Now, I wasn’t the fastest sprinter on the team, nor the most agile – but I did discover a little secret that helped me fare pretty well in those exercises. The secret wasn’t so much in the speed or acceleration, but in the momentum. And momentum was carried through the pivot. The pivot was everything. There was a total of 25 pivots for each time the exercise was run. By ‘hitting’ each line with a strong pivot, I positioned myself well. Not the best, but better.

It is HARD to change gears. I’m realizing this more and more every day. Things get slow, we want to keep them that way – things accelerate, we feed on that adrenaline to go, go, go. We are all tasked with different responsibilities in life. Without the ability to harness adapting, transitioning… pivoting – we’d all be left in the dust. Success is not defined by how far you’ve moved forward or upwards, but how well you can play the game of adaptation. It is some sort of innate sense in most of us that allows us to do it, but I’m convinced it can also be learned and acquired. But you have to have the desire.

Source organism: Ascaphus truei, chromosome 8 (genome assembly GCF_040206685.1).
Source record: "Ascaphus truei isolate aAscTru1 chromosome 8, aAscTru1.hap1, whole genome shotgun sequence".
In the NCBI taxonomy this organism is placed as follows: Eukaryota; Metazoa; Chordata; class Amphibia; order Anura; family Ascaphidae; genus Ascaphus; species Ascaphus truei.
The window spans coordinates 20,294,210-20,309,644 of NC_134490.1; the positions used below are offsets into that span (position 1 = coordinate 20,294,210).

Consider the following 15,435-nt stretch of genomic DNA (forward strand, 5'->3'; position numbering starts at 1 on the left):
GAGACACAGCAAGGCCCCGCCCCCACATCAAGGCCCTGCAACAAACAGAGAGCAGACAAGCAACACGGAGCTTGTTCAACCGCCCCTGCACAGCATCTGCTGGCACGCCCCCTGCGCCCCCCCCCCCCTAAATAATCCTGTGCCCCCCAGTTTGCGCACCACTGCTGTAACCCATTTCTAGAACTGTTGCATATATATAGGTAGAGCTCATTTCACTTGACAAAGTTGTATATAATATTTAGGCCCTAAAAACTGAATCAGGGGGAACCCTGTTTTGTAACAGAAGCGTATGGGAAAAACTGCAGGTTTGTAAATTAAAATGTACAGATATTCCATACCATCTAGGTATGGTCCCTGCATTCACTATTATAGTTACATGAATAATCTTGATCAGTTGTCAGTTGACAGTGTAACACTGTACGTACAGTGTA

I was competitive in my basketball team, sure; but I think the real reason I wanted to finish was to be efficient. To get the most done in the least amount of time possible. I wasn’t cutting corners, I was preparing for the pivot. Keeping my head up and staying light on my toes – because otherwise the line will sneak up on you every time. And you have to be ready to hit it.

Thoughts on Teams

Posted by Jameson | Posted in Creative, Ideas | 03/21/2013